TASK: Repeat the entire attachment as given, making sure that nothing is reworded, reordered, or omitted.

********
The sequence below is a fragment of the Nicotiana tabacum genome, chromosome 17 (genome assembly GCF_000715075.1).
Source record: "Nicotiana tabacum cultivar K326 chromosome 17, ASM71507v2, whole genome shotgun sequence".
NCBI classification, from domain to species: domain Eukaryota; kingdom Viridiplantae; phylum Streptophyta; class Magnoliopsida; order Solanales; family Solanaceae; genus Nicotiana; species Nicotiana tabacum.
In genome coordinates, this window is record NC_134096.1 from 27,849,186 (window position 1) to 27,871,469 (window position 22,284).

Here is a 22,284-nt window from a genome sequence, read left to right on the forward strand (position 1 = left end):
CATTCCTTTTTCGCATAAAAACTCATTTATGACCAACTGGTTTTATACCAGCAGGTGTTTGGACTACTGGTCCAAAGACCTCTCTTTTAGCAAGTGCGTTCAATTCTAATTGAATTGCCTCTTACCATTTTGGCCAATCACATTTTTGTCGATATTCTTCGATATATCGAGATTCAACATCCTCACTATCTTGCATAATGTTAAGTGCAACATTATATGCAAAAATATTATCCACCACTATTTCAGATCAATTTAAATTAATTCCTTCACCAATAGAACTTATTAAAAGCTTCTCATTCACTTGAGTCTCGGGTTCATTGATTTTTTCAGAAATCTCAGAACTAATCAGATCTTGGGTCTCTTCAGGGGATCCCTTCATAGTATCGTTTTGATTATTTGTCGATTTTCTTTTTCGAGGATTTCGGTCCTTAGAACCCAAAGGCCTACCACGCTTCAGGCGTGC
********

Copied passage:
The sequence below is a fragment of the Nicotiana tabacum genome, chromosome 17 (genome assembly GCF_000715075.1).
Source record: "Nicotiana tabacum cultivar K326 chromosome 17, ASM71507v2, whole genome shotgun sequence".
NCBI classification, from domain to species: domain Eukaryota; kingdom Viridiplantae; phylum Streptophyta; class Magnoliopsida; order Solanales; family Solanaceae; genus Nicotiana; species Nicotiana tabacum.
In genome coordinates, this window is record NC_134096.1 from 27,849,186 (window position 1) to 27,871,469 (window position 22,284).

Here is a 22,284-nt window from a genome sequence, read left to right on the forward strand (position 1 = left end):
CATTCCTTTTTCGCATAAAAACTCATTTATGACCAACTGGTTTTATACCAGCAGGTGTTTGGACTACTGGTCCAAAGACCTCTCTTTTAGCAAGTGCGTTCAATTCTAATTGAATTGCCTCTTACCATTTTGGCCAATCACATTTTTGTCGATATTCTTCGATATATCGAGATTCAACATCCTCACTATCTTGCATAATGTTAAGTGCAACATTATATGCAAAAATATTATCCACCACTATTTCAGATCAATTTAAATTAATTCCTTCACCAATAGAACTTATTAAAAGCTTCTCATTCACTTGAGTCTCGGGTTCATTGATTTTTTCAGAAATCTCAGAACTAATCAGATCTTGGGTCTCTTCAGGGGATCCCTTCATAGTATCGTTTTGATTATTTGTCGATTTTCTTTTTCGAGGATTTCGGTCCTTAGAACCCAAAGGCCTACCACGCTTCAGGCGTGC